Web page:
by Han Jianjun
SARAJEVO, April 19 (Xinhua) — Bosnia and Herzegovina (BiH) and China should expand economic ties and the two sides will benefit from “16+1” cooperation, said BiH Presidency Chairman Bakir Izetbegovic here on Tuesday.
During an interview with Xinhua, Izetbegovic noted the two countries have a solid base for stable and friendly partnership.
“We can and we should expand our economic cooperation in the future for the mutual benefit,”said Izetbegovic.
He also highlighted the cooperation between China and countries in Central and Eastern Europe (CEE),or “16+1″cooperation.
“The idea of 16 + 1 cooperation, linking China as an economic powerhouse of the world with emerging economies of Central and Eastern Europe, is a great vision,” he said, adding “it can benefit both China and the region.”
He also talked about the coming Sarajevo Business Forum in May, which will be combined with the “16+1″economic and trade forum. Sarajevo Business Forum is one of the largest of its kind in the region.
On the Belt and Road Initiative, Izetbegovic said BiH is willing to play a role in it.
“We have a potential for growth, especially in the field of energy, and we need to connect more strongly with our region and with the rest of the world. We are working to develop our infrastructure, and China is welcome to play a role in that development.”
The BiH Presidency Chairman also noted the two countries should enhance bilateral understanding.
“There are two key areas I find crucial for deepening the understanding between China and BiH: culture and tourism,”he said, “Chinese guests are more than welcome in our country, and I hope there will be more of them in the future. I also hope many more BiH people will visit China.”
Izetbegovic said his country applied for the European Union (EU) membership, which made it more interesting to foreign investors, including Chinese investors.
He admitted there were a lot of work to be done before the application is accepted, but BiH was ready to overcome difficulties with negotiation, compromise and patience.
Izetbegovic, a member of the BiH Presidency since 2010, is the son of the first President of BiH Alija Izetbegovic. Enditem
Spotlight: China’s economic policy adjustment messages get accepted by int’l investors
BEIJING, April 16 (Xinhua) — International confidence in China’s economic future obviously improved following the release of key statistics for its economic performance in the first quarter on Friday, as people outside China have come to accept China’s “new normal” of slower growth between 6.5 percent and 7 percent.
David Dollar, senior fellow at the John L. Thornton China Center, Brookings Institution, said that macroeconomic measures put in place by the Chinese government have helped stabilize the economy, an improvement from several months ago when many were worried about “a hard landing.”
“All this obsession with a Chinese hard-landing I think is a bit too much,” Suan Teck Kin, an economist with the United Overseas Bank in Singapore, was quoted by Reuters as saying.
“Chinese economic data is showing signs of stabilization, including recent PMI numbers, as well as the latest figures on industrial production and retail sales,” Suan said.
China’s gross domestic product grew by an annualized 6.7 percent in the first quarter, with March industrial output surprising at 6.8 percent.
Its exports grew by 11.5 percent in March, the first expansion since June, though a lower base last year and seasonal factors associated with the Chinese New Year may be some distorting factors.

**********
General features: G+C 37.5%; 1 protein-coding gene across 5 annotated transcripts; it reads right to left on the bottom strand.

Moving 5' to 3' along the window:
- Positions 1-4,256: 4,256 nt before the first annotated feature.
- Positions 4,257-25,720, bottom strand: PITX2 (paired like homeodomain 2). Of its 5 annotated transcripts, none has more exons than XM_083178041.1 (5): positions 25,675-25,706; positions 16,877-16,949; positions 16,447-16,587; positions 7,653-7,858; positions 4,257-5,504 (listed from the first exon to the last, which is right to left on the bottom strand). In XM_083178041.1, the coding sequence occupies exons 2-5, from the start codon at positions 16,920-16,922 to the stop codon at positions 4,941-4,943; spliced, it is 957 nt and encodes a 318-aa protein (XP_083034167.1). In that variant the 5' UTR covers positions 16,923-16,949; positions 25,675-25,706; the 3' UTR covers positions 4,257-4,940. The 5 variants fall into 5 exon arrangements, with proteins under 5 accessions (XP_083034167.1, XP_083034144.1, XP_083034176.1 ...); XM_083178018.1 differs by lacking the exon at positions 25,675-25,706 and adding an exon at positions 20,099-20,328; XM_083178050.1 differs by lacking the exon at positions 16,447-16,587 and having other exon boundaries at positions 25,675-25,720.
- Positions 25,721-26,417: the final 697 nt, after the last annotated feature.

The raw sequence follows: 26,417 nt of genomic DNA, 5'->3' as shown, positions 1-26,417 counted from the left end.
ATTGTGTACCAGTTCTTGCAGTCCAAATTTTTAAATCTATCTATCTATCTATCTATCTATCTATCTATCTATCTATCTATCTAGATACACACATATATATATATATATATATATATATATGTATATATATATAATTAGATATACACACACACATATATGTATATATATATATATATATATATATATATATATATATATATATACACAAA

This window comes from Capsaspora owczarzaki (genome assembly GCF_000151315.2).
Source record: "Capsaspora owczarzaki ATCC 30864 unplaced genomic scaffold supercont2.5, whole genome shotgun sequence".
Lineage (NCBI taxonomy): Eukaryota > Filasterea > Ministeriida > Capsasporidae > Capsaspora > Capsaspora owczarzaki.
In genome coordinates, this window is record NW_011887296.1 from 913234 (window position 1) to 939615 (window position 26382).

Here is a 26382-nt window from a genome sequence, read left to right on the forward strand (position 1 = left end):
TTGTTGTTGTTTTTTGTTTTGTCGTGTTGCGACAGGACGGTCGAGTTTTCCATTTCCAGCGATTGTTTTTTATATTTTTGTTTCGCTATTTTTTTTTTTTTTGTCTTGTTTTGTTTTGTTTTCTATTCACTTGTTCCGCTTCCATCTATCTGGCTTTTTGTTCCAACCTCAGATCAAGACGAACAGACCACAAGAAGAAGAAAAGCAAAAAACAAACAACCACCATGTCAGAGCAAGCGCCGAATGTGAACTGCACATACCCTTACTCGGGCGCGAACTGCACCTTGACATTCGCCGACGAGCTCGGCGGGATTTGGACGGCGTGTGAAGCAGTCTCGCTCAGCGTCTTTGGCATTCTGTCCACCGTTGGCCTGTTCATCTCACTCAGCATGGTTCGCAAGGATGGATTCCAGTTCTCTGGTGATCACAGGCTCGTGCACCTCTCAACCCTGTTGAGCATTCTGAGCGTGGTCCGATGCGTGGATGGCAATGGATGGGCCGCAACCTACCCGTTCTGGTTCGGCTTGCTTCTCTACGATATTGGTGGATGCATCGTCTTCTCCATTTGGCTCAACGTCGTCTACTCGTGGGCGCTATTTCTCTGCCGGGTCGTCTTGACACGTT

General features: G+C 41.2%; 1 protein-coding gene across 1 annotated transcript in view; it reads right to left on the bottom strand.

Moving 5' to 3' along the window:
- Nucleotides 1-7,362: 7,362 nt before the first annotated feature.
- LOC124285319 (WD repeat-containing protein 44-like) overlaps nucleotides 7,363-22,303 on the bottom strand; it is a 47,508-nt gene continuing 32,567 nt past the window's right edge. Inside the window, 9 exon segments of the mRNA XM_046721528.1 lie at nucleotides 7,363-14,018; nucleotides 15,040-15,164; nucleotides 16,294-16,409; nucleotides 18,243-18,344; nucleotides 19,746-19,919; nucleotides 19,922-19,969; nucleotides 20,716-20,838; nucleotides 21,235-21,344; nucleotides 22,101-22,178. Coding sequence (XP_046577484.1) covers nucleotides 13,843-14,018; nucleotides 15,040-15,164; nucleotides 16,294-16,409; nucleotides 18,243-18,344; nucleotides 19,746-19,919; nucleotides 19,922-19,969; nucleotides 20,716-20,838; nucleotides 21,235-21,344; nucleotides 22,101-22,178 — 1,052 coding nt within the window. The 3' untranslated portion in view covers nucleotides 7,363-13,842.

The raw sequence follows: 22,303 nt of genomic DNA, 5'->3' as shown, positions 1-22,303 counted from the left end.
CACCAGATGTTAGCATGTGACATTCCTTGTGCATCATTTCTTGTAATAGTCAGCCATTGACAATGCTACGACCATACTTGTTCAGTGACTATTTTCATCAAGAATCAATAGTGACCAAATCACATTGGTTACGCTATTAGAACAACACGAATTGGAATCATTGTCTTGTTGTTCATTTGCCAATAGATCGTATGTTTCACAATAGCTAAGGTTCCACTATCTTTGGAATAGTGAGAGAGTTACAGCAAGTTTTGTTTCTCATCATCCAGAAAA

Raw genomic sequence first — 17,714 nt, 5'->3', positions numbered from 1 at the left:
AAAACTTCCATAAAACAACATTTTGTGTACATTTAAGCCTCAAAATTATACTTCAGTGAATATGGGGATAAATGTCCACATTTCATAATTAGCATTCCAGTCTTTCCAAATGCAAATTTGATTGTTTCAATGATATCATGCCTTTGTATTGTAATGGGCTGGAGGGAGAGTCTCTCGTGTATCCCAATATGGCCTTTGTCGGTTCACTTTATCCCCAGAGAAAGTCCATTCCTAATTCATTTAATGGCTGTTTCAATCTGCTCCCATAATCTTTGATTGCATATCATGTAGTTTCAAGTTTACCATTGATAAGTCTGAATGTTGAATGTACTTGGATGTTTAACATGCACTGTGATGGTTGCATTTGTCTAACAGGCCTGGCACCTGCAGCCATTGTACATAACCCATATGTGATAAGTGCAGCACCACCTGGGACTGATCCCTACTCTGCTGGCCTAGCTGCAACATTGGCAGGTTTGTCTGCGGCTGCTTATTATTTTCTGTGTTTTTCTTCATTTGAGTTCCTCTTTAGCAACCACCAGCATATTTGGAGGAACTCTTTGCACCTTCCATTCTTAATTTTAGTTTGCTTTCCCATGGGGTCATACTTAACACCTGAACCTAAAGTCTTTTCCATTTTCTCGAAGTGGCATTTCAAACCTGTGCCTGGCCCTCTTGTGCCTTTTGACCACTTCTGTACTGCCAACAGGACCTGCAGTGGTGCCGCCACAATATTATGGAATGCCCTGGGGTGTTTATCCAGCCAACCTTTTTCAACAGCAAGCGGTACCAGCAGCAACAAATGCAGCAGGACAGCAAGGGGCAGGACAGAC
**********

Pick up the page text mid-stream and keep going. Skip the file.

Retail sales in the first quarter rose by 10.3 percent from a year before, up from 10.2 percent in the previous quarter.
“The latest data are strong enough to show that despite its prolonged slowdown, China remains a main engine of global growth,” the Associated Press reported.
The AFP also said that “green shoots (are) appearing” even though the quarterly growth has slowed.
Challenges remain as China tries to push through a transition from growth driven by investment and exports to growth led by consumption and the services sector.
Some of the observers voiced concerns over the rise in corporate debt while acknowledging the signs of recovery.
However, the International Monetary Fund (IMF) said in a report on Wednesday that China’s corporate debt risks are rising but still manageable.
The IMF report said risks are concentrated in five sectors such as real estate, manufacturing, retail and wholesale, mining and steel, where earnings relative to interest expense have fallen despite declining nominal interest rates.
It estimates that bank loans potentially at risk in China amount to almost 1.3 trillion U.S. dollars, which could translate into potential bank losses of 756 billion dollars.
“This number may seem large but it is manageable, given China’s bank and policy buffers and continued strong growth in the economy,” said Jose Vinals, director of the IMF’s monetary and capital markets department.
In its latest quarterly forecast released earlier this week, the IMF raised its China growth projections for both 2016 and 2017 by 0.2 percentage point, a bright spot amid sluggish global growth.
Economists and analysts agree that the Q1 growth, though slowest in seven years, is in line with market expectations.
Chen Fengying, world economy research fellow with the China Institute of Contemporary International Relations, said people outside China have gradually come to accept the “new normal” of China as the authorities increased their communication efforts on the economic policies.
“The economists and investors outside China no longer expect 9 percent or faster growth,” she said. “It is a process of China’s messages of policy adjustments getting through to international investors.” Enditem